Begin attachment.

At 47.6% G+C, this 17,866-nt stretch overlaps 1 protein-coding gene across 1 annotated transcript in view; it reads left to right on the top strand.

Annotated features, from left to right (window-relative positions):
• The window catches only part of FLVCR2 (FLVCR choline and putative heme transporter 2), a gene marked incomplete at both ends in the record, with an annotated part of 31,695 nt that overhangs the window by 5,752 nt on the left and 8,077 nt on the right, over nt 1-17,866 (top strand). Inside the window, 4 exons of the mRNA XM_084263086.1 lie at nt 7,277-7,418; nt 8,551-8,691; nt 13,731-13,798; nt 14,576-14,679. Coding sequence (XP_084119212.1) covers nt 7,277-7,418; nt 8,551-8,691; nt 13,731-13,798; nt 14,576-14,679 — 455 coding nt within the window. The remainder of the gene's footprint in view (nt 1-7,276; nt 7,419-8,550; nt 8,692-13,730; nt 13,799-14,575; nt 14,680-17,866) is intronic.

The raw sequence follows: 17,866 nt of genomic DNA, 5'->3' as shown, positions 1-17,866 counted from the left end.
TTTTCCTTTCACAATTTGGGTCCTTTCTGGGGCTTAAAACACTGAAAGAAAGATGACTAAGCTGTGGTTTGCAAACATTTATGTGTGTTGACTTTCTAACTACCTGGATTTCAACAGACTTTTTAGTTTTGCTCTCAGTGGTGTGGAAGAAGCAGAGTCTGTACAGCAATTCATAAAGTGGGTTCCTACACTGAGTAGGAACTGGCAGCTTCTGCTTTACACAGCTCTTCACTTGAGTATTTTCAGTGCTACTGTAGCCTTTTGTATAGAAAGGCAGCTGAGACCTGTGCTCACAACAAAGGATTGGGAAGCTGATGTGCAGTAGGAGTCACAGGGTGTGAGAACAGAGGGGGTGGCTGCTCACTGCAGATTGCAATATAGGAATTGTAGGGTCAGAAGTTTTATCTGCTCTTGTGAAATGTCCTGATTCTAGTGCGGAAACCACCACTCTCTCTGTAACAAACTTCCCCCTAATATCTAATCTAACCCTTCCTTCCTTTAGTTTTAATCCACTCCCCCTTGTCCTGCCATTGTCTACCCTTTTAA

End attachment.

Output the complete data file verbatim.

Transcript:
At 47.6% G+C, this 17,866-nt stretch overlaps 1 protein-coding gene across 1 annotated transcript in view; it reads left to right on the top strand.

Annotated features, from left to right (window-relative positions):
• The window catches only part of FLVCR2 (FLVCR choline and putative heme transporter 2), a gene marked incomplete at both ends in the record, with an annotated part of 31,695 nt that overhangs the window by 5,752 nt on the left and 8,077 nt on the right, over nt 1-17,866 (top strand). Inside the window, 4 exons of the mRNA XM_084263086.1 lie at nt 7,277-7,418; nt 8,551-8,691; nt 13,731-13,798; nt 14,576-14,679. Coding sequence (XP_084119212.1) covers nt 7,277-7,418; nt 8,551-8,691; nt 13,731-13,798; nt 14,576-14,679 — 455 coding nt within the window. The remainder of the gene's footprint in view (nt 1-7,276; nt 7,419-8,550; nt 8,692-13,730; nt 13,799-14,575; nt 14,680-17,866) is intronic.

The raw sequence follows: 17,866 nt of genomic DNA, 5'->3' as shown, positions 1-17,866 counted from the left end.
TTTTCCTTTCACAATTTGGGTCCTTTCTGGGGCTTAAAACACTGAAAGAAAGATGACTAAGCTGTGGTTTGCAAACATTTATGTGTGTTGACTTTCTAACTACCTGGATTTCAACAGACTTTTTAGTTTTGCTCTCAGTGGTGTGGAAGAAGCAGAGTCTGTACAGCAATTCATAAAGTGGGTTCCTACACTGAGTAGGAACTGGCAGCTTCTGCTTTACACAGCTCTTCACTTGAGTATTTTCAGTGCTACTGTAGCCTTTTGTATAGAAAGGCAGCTGAGACCTGTGCTCACAACAAAGGATTGGGAAGCTGATGTGCAGTAGGAGTCACAGGGTGTGAGAACAGAGGGGGTGGCTGCTCACTGCAGATTGCAATATAGGAATTGTAGGGTCAGAAGTTTTATCTGCTCTTGTGAAATGTCCTGATTCTAGTGCGGAAACCACCACTCTCTCTGTAACAAACTTCCCCCTAATATCTAATCTAACCCTTCCTTCCTTTAGTTTTAATCCACTCCCCCTTGTCCTGCCATTGTCTACCCTTTTAA